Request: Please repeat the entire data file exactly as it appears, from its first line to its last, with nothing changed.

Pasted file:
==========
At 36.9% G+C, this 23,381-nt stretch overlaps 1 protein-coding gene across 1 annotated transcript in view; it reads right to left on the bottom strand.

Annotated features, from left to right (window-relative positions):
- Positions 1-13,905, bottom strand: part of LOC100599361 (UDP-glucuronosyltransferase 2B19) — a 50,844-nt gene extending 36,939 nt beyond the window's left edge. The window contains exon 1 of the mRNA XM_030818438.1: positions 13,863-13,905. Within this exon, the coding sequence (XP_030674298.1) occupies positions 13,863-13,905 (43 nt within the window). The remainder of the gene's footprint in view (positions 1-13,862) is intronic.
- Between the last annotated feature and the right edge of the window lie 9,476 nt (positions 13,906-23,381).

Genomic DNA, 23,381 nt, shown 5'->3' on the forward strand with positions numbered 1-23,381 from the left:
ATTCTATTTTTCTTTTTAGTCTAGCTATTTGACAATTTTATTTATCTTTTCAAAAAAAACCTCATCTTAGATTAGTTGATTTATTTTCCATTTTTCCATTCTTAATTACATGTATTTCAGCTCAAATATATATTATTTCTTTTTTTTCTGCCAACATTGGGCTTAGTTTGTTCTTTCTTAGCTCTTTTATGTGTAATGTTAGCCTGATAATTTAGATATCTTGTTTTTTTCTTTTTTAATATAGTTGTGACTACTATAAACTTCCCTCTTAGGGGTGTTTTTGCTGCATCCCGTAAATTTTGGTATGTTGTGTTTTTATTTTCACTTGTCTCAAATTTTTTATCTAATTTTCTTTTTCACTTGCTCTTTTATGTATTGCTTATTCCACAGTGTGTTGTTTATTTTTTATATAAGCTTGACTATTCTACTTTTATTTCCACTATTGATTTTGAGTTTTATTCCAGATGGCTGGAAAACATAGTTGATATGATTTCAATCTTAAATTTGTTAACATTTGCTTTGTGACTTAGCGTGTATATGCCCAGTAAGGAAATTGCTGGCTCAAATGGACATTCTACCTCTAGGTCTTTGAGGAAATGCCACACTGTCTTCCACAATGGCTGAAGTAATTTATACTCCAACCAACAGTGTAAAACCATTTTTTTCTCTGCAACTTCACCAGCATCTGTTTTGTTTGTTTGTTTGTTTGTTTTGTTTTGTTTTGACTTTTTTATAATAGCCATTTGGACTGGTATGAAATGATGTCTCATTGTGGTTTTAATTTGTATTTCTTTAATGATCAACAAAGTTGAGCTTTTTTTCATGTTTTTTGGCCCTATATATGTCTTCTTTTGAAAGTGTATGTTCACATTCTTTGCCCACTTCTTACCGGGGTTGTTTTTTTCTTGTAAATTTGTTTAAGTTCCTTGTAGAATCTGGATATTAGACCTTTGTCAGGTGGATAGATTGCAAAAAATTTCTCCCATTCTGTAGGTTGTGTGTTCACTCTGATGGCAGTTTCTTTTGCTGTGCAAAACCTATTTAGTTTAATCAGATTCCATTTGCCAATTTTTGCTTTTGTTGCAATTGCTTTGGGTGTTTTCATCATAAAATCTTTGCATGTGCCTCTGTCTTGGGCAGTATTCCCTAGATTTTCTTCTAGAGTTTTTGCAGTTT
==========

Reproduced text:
At 36.9% G+C, this 23,381-nt stretch overlaps 1 protein-coding gene across 1 annotated transcript in view; it reads right to left on the bottom strand.

Annotated features, from left to right (window-relative positions):
- Positions 1-13,905, bottom strand: part of LOC100599361 (UDP-glucuronosyltransferase 2B19) — a 50,844-nt gene extending 36,939 nt beyond the window's left edge. The window contains exon 1 of the mRNA XM_030818438.1: positions 13,863-13,905. Within this exon, the coding sequence (XP_030674298.1) occupies positions 13,863-13,905 (43 nt within the window). The remainder of the gene's footprint in view (positions 1-13,862) is intronic.
- Between the last annotated feature and the right edge of the window lie 9,476 nt (positions 13,906-23,381).

Genomic DNA, 23,381 nt, shown 5'->3' on the forward strand with positions numbered 1-23,381 from the left:
ATTCTATTTTTCTTTTTAGTCTAGCTATTTGACAATTTTATTTATCTTTTCAAAAAAAACCTCATCTTAGATTAGTTGATTTATTTTCCATTTTTCCATTCTTAATTACATGTATTTCAGCTCAAATATATATTATTTCTTTTTTTTCTGCCAACATTGGGCTTAGTTTGTTCTTTCTTAGCTCTTTTATGTGTAATGTTAGCCTGATAATTTAGATATCTTGTTTTTTTCTTTTTTAATATAGTTGTGACTACTATAAACTTCCCTCTTAGGGGTGTTTTTGCTGCATCCCGTAAATTTTGGTATGTTGTGTTTTTATTTTCACTTGTCTCAAATTTTTTATCTAATTTTCTTTTTCACTTGCTCTTTTATGTATTGCTTATTCCACAGTGTGTTGTTTATTTTTTATATAAGCTTGACTATTCTACTTTTATTTCCACTATTGATTTTGAGTTTTATTCCAGATGGCTGGAAAACATAGTTGATATGATTTCAATCTTAAATTTGTTAACATTTGCTTTGTGACTTAGCGTGTATATGCCCAGTAAGGAAATTGCTGGCTCAAATGGACATTCTACCTCTAGGTCTTTGAGGAAATGCCACACTGTCTTCCACAATGGCTGAAGTAATTTATACTCCAACCAACAGTGTAAAACCATTTTTTTCTCTGCAACTTCACCAGCATCTGTTTTGTTTGTTTGTTTGTTTGTTTTGTTTTGTTTTGACTTTTTTATAATAGCCATTTGGACTGGTATGAAATGATGTCTCATTGTGGTTTTAATTTGTATTTCTTTAATGATCAACAAAGTTGAGCTTTTTTTCATGTTTTTTGGCCCTATATATGTCTTCTTTTGAAAGTGTATGTTCACATTCTTTGCCCACTTCTTACCGGGGTTGTTTTTTTCTTGTAAATTTGTTTAAGTTCCTTGTAGAATCTGGATATTAGACCTTTGTCAGGTGGATAGATTGCAAAAAATTTCTCCCATTCTGTAGGTTGTGTGTTCACTCTGATGGCAGTTTCTTTTGCTGTGCAAAACCTATTTAGTTTAATCAGATTCCATTTGCCAATTTTTGCTTTTGTTGCAATTGCTTTGGGTGTTTTCATCATAAAATCTTTGCATGTGCCTCTGTCTTGGGCAGTATTCCCTAGATTTTCTTCTAGAGTTTTTGCAGTTT